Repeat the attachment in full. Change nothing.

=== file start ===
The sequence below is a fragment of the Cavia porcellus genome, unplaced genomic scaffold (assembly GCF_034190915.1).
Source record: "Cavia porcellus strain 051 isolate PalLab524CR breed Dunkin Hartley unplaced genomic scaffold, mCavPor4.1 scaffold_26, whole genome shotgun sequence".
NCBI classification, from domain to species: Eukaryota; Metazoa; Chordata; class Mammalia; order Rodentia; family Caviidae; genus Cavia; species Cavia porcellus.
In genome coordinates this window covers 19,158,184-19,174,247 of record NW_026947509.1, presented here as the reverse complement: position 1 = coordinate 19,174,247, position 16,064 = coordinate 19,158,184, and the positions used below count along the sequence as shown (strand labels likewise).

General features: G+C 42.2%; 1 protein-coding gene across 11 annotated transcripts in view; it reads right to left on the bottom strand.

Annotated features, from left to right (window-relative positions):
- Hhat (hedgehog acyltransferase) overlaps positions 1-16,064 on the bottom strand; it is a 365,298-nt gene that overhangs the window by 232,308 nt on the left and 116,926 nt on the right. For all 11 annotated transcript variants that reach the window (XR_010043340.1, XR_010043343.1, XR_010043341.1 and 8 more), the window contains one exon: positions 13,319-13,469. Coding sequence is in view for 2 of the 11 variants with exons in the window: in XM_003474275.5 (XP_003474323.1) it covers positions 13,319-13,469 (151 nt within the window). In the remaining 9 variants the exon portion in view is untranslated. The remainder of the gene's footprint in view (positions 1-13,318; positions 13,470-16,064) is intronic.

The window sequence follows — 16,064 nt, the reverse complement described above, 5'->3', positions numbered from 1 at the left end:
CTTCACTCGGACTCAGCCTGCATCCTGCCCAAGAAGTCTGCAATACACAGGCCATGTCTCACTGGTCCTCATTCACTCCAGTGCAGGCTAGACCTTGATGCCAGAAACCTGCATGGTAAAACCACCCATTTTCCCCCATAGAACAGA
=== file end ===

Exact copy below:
The sequence below is a fragment of the Cavia porcellus genome, unplaced genomic scaffold (assembly GCF_034190915.1).
Source record: "Cavia porcellus strain 051 isolate PalLab524CR breed Dunkin Hartley unplaced genomic scaffold, mCavPor4.1 scaffold_26, whole genome shotgun sequence".
NCBI classification, from domain to species: Eukaryota; Metazoa; Chordata; class Mammalia; order Rodentia; family Caviidae; genus Cavia; species Cavia porcellus.
In genome coordinates this window covers 19,158,184-19,174,247 of record NW_026947509.1, presented here as the reverse complement: position 1 = coordinate 19,174,247, position 16,064 = coordinate 19,158,184, and the positions used below count along the sequence as shown (strand labels likewise).

General features: G+C 42.2%; 1 protein-coding gene across 11 annotated transcripts in view; it reads right to left on the bottom strand.

Annotated features, from left to right (window-relative positions):
- Hhat (hedgehog acyltransferase) overlaps positions 1-16,064 on the bottom strand; it is a 365,298-nt gene that overhangs the window by 232,308 nt on the left and 116,926 nt on the right. For all 11 annotated transcript variants that reach the window (XR_010043340.1, XR_010043343.1, XR_010043341.1 and 8 more), the window contains one exon: positions 13,319-13,469. Coding sequence is in view for 2 of the 11 variants with exons in the window: in XM_003474275.5 (XP_003474323.1) it covers positions 13,319-13,469 (151 nt within the window). In the remaining 9 variants the exon portion in view is untranslated. The remainder of the gene's footprint in view (positions 1-13,318; positions 13,470-16,064) is intronic.

The window sequence follows — 16,064 nt, the reverse complement described above, 5'->3', positions numbered from 1 at the left end:
CTTCACTCGGACTCAGCCTGCATCCTGCCCAAGAAGTCTGCAATACACAGGCCATGTCTCACTGGTCCTCATTCACTCCAGTGCAGGCTAGACCTTGATGCCAGAAACCTGCATGGTAAAACCACCCATTTTCCCCCATAGAACAGA